Years ago, I had a friend who taught me about celebrating the deep grace of ordinary things. The insatiable marketing machinery that frames so much of our lives has gradually convinced us that only extraordinary things are worthy of celebration (the best vacation! the best guacamole! the best toothbrush! the best car ever!). This false perspective leaves many an unfulfilled soul frustrated by unmet expectations, even though the expectations were impossible from the start. We are a culture looking for grace using all the wrong criteria.

Making this unfulfilling cocktail even more potent is the instant, in-a-flash, overnight-delivery nature of so many things. We want the extraordinary, and we want it now! The longer we have to wait, the more frustrated we become. The best is not good enough on its own; we demand our comforts as soon as we click a button. All of life’s desires are boiled down to vending machine transactions.

Lifting his prophetic voice at full strength, Wendell Berry warned of as much in 1973:

Want more
of everything ready made. Be afraid

to know your neighbors and to die.
And you will have a window in your head.
Not even your future will be a mystery
any more. Your mind will be punched in a card
and shut away in a little drawer.
When they want you to buy something
they will call you. When they want you
to die for profit they will let you know.

Like a microwave pizza that is flimsy to the touch and plastic to the taste, the instant gratification we desire isn’t very palatable. Drive-thru windows, instantaneous Google searches (remember the time it took to use the card catalog?) and Amazon Prime have ruined reasonable expectations about the amount of time that progress, transformation and substantive change actually require. The future promises little correction, as the next iteration of faster customer satisfaction proposes delivery by drone airdrops onto our front lawns (what could possibly go wrong with that?).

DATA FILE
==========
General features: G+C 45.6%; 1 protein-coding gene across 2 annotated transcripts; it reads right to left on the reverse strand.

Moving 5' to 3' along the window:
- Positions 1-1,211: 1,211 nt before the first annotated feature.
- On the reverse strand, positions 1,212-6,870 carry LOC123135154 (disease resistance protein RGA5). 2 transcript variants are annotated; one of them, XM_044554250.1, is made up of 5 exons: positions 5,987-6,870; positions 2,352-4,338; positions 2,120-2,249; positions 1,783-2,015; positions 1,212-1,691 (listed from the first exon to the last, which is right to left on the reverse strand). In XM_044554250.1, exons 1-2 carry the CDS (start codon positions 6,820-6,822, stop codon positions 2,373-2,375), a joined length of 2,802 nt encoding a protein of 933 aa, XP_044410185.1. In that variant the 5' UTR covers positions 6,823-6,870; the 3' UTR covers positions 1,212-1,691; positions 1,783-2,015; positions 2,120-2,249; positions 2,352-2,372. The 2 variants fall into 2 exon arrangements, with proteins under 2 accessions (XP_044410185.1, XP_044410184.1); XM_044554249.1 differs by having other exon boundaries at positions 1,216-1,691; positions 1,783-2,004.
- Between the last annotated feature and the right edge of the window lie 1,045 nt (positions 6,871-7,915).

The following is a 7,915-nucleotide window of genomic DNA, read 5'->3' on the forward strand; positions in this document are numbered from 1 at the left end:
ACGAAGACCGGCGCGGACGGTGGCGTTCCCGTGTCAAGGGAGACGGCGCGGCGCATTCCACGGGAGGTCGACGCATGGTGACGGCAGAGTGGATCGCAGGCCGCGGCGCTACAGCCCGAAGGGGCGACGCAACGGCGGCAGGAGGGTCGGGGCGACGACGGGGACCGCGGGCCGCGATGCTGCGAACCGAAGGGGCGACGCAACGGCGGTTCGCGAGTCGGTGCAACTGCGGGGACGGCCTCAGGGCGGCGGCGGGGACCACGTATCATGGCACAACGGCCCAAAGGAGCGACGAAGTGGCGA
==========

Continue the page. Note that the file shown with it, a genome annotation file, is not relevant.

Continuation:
Spiritual renewal and deepening discipleship cannot be ordered overnight. It is fantasy to think otherwise. There really is no app for encountering God.

But we do have Advent, a time of deep, countercultural practice that offers a corrective to the maddening pace all around us. Advent makes us wait. Structured as a walk -- a long, slow walk -- the positive deviance of Advent mirrors the pregnancy of Mary. Just as no mother moves from conception to birth in two days, no ministry can be conceived, nurtured and birthed into the world without time to grow and mature.

Some years ago, I planted a garden with my children. We tilled, prayed and waited. My 21st-century children found waiting excruciating: “When will we have watermelons?” These are, after all, the children for whom Disney World invented the FastPass, a seductive contrivance that allows a family to skip long lines, eliminating the wait completely. Children of this age assume that everything has a fast pass option.

But as days passed by and fragile yellow leaflets became broad green leaves, the children and I had time to talk about how the plants were growing under the soil. We saw the bees and insects pollinating. The disciplines of weeding and watering over the months it took for little flowers to become peppers and squashes and tomatoes became a means of growth not only for the plants but also for us.

The delayed gratification of the garden became its own kind of ordinary grace. Grace that allowed a father to spend time with his children. Grace that allowed us to walk around the garden together.

The wise necessity of Advent and its delayed gratification offers a similar grace. Advent is so predictable, so ordinary. There are no extraordinary Advent hymns for a reason (is there even a “best” Advent hymn?). Just as we don’t need surgeons who raced through medical school too quickly, we don’t need to rush toward Christmas. Pulling back on the reins of the runaway Christmas sled allows for the senses to adjust and the heart to be tuned for the melodies of the Holy Spirit.

For very good reasons, there is no expressway to Bethlehem. We walk alongside the expectant couple, carrying our own hopes with us. Moving a little more slowly, we behold the majesty of God’s unfolding kingdom instead of missing it while we zoom by. The baby will come, but on his time, not on ours. Advent’s journey of delayed gratification becomes a chance to slow down and behold the ordinary, which is what we need more than anything else.